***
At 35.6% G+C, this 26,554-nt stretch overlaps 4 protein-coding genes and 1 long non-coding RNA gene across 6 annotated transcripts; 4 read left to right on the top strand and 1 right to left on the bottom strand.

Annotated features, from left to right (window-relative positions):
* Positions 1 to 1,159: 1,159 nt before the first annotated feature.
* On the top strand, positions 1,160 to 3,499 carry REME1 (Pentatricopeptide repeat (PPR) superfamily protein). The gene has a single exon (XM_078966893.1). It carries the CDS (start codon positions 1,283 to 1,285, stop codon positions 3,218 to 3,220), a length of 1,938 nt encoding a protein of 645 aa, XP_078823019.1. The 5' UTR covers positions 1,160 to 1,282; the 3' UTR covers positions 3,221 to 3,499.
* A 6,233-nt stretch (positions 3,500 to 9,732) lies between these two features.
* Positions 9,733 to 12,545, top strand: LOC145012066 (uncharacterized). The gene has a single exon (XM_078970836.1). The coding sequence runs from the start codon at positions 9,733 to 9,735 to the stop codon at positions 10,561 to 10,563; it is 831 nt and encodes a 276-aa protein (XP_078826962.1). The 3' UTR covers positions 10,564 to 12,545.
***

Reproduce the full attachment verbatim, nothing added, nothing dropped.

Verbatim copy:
At 35.6% G+C, this 26,554-nt stretch overlaps 4 protein-coding genes and 1 long non-coding RNA gene across 6 annotated transcripts; 4 read left to right on the top strand and 1 right to left on the bottom strand.

Annotated features, from left to right (window-relative positions):
* Positions 1 to 1,159: 1,159 nt before the first annotated feature.
* On the top strand, positions 1,160 to 3,499 carry REME1 (Pentatricopeptide repeat (PPR) superfamily protein). The gene has a single exon (XM_078966893.1). It carries the CDS (start codon positions 1,283 to 1,285, stop codon positions 3,218 to 3,220), a length of 1,938 nt encoding a protein of 645 aa, XP_078823019.1. The 5' UTR covers positions 1,160 to 1,282; the 3' UTR covers positions 3,221 to 3,499.
* A 6,233-nt stretch (positions 3,500 to 9,732) lies between these two features.
* Positions 9,733 to 12,545, top strand: LOC145012066 (uncharacterized). The gene has a single exon (XM_078970836.1). The coding sequence runs from the start codon at positions 9,733 to 9,735 to the stop codon at positions 10,561 to 10,563; it is 831 nt and encodes a 276-aa protein (XP_078826962.1). The 3' UTR covers positions 10,564 to 12,545.